The most recent art exhibition at the Viktor Wynd Museum of Curosities (it opened a couple of weeks back) capitalises on its wonderously eclectic permanent collection. In the Infected Museum, contemporary artists have peppered the usual objects on display with their own work — cleverly subverting the collection and transforming it into a virtual feast for the eyes and imagination. This is the case quite literally with what appears to be a baroque feast fashioned from ceramics, goblets and elaborate cakestands, intermingled with lobsters and seashells — a sort of underwater Mad Hatter's tea party.
In true wunderkammer form there are no labels or guides here — you have to sift through the collection in order to find the newly inserted pieces — a true treasure hunt. Some of the works — such as Tessa Farmer's complex 'fairy-battleground' mobiles of suspended insects and a sheep's skull, or the Theatre of Dolls' macabre carnival figures — are easy enough to spot. Others — like Kate MccGwire's curving feathered sculpture and Rufus White's cases of carefully-arranged specimens — blend in seamlessly. Watch out for Paul Hazelton's incredible figures made of congealed dust — one of them, a woman dancing on the lens of a vintage camera.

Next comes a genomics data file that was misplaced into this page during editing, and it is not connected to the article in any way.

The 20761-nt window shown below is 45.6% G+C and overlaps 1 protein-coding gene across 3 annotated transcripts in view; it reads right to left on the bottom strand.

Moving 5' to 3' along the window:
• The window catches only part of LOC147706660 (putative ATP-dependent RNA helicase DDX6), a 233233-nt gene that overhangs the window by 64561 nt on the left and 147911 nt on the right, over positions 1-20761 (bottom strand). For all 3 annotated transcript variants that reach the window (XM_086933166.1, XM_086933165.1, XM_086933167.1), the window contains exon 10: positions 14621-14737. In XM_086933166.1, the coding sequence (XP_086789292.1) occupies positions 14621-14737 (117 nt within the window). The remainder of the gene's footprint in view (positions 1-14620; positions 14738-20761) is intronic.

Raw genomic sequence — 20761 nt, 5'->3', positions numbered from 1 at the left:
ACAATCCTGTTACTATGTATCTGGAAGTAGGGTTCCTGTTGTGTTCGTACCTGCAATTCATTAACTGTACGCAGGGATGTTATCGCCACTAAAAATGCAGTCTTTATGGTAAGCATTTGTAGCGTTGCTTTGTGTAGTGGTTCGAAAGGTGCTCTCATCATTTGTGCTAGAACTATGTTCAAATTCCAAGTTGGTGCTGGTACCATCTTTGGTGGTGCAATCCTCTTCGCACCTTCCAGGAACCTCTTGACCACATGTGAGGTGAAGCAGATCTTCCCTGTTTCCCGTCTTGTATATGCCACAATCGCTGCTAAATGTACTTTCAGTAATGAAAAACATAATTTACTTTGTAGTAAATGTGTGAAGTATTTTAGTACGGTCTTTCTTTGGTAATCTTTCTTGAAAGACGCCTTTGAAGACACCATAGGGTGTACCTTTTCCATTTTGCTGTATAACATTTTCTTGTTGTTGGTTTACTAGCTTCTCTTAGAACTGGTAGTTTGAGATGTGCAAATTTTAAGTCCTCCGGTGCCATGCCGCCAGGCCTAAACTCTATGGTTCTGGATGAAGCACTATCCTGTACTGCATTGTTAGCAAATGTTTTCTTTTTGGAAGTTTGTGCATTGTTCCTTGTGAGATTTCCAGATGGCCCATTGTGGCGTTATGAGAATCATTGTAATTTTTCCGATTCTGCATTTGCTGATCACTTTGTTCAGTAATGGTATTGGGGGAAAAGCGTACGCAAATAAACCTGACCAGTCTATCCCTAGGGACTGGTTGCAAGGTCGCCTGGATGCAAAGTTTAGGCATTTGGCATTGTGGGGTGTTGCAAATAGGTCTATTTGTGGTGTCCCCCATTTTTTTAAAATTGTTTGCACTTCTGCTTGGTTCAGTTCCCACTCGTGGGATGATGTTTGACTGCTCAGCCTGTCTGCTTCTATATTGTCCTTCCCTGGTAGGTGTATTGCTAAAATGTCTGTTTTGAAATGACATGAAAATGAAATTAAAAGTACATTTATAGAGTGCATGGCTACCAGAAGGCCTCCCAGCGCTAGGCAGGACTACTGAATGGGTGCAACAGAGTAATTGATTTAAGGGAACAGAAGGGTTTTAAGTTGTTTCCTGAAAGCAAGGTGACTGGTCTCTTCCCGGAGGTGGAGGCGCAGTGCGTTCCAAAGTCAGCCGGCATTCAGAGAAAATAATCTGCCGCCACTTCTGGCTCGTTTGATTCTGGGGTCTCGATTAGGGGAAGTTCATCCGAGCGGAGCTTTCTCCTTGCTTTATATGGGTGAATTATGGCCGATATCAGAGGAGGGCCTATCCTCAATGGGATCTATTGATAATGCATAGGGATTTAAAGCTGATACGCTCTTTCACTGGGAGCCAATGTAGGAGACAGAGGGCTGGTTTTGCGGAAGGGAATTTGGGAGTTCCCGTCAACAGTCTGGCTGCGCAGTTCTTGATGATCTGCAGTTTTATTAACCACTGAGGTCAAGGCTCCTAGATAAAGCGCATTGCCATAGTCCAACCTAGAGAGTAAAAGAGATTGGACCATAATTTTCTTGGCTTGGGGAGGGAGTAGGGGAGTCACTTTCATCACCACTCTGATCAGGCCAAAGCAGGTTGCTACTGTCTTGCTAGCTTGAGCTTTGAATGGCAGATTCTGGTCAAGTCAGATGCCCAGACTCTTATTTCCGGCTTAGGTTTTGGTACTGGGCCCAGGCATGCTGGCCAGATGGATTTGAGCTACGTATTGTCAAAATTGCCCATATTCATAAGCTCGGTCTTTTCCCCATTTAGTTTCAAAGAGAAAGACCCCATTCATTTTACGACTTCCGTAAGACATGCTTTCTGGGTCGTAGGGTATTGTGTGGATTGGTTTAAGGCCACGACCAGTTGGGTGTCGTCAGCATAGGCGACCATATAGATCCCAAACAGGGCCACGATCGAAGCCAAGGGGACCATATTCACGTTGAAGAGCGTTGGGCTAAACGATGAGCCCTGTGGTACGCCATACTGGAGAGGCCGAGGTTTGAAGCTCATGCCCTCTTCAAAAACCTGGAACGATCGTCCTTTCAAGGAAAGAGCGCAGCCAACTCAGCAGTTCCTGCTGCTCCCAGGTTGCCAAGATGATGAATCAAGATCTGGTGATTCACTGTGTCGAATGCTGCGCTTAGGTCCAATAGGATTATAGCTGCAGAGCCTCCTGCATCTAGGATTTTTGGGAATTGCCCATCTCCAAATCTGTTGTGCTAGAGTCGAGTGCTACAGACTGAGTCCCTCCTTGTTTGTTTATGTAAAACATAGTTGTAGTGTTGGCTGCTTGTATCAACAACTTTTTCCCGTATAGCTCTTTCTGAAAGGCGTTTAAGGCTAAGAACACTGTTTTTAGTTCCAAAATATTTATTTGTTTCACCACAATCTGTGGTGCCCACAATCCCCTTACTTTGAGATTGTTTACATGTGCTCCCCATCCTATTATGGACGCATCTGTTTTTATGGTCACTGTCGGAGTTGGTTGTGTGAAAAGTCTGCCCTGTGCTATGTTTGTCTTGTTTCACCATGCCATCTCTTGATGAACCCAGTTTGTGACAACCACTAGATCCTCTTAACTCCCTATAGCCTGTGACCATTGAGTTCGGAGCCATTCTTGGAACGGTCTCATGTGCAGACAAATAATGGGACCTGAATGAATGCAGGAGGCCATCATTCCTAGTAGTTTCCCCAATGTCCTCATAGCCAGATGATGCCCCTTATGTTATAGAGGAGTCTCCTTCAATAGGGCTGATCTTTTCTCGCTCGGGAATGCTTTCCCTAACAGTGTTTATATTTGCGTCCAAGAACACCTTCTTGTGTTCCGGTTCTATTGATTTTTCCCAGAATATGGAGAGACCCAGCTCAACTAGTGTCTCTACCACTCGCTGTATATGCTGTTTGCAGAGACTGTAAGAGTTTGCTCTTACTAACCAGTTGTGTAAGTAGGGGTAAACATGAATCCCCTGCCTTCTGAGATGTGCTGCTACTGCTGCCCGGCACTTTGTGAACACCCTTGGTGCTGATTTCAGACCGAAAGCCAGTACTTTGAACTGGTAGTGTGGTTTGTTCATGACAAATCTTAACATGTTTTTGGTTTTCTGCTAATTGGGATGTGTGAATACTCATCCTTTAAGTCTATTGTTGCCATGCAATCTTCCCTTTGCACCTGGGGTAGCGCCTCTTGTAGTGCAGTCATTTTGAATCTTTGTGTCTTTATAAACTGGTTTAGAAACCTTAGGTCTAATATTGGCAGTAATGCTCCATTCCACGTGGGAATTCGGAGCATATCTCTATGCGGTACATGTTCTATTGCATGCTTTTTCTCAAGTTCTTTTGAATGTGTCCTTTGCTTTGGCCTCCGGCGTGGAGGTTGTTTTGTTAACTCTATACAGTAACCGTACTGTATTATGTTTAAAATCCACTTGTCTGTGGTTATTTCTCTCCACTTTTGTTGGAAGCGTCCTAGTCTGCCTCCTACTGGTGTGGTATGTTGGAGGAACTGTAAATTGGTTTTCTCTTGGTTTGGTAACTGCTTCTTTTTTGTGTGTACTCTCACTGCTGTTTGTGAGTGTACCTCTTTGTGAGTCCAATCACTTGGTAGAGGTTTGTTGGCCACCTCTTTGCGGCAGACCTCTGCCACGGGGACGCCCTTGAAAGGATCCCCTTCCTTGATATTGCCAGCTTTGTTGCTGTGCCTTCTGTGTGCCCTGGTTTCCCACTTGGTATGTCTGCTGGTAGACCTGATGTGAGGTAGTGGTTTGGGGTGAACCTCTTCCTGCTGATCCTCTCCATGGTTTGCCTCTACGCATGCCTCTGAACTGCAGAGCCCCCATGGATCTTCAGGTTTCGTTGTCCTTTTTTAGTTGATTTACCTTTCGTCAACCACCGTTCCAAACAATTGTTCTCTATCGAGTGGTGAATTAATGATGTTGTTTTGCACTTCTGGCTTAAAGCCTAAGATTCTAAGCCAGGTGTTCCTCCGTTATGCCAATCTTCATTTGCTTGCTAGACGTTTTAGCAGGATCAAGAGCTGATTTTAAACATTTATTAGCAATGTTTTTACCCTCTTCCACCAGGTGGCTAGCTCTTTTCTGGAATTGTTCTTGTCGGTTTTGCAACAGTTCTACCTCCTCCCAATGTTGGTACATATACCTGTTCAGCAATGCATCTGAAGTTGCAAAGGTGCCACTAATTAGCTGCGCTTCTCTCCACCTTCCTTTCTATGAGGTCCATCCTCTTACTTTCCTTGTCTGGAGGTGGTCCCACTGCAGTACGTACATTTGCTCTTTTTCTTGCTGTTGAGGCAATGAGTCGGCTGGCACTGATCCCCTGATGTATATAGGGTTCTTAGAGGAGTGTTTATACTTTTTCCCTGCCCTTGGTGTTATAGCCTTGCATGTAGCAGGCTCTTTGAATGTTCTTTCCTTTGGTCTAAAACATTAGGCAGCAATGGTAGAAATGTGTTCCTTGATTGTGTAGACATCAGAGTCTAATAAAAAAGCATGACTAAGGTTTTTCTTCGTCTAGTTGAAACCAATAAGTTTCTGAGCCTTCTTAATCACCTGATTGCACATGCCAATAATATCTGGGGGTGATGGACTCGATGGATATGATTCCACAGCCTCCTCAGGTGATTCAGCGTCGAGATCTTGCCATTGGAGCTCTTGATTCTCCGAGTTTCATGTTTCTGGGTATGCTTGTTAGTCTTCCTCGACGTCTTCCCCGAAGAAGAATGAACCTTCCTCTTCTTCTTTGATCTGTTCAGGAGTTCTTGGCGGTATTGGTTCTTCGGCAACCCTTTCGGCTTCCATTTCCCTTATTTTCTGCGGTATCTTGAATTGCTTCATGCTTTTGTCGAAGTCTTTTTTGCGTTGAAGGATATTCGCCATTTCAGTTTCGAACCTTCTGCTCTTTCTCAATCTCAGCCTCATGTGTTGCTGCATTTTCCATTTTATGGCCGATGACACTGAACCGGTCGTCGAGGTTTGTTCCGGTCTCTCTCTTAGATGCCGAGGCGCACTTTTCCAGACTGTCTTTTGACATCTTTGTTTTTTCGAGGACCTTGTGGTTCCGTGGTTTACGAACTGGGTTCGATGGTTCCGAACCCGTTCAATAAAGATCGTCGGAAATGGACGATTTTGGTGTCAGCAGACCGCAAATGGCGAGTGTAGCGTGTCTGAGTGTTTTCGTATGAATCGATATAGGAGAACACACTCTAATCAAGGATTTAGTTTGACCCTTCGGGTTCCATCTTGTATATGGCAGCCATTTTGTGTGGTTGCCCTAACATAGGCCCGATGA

Along the way you might also pick out such permanent collection ephemera as African ceremonial masks, relicts of a crucified artist (including a red sequined suit), and... Russell Brand's actual pubes.
Until September 2016 visitors also have the opportunity to view rare works by a group of British Surrealist artists, active during the 1930s-50s. The works by Austin Osman Spare are shown in the 'Spare' room, along with works by Leonora Carrington, Robin Ironside and Pailthorpe and Mednikoff.
And you can muse on what you've seen in the museum's atmospheric bar, sipping a cocktail under the watchful glass eyes of various stuffed ungulates. This is also where The Last Tuesday Society hosts an eclectic and inspiring series of lectures on a range of topics: wearable art, cocktail-making, tropical fish keeping and (appropriately) a hands-on taxidermy workshop.
The Viktor Wynd Museum of Curiosities is on 11 Mare Street, Hackney E8 4RP. Admission: £3, includes both the museum and the art exhibition. Londonist saw this exhibition with a complimentary ticket.
For more art to see in London, visit our top 10 art openings for March.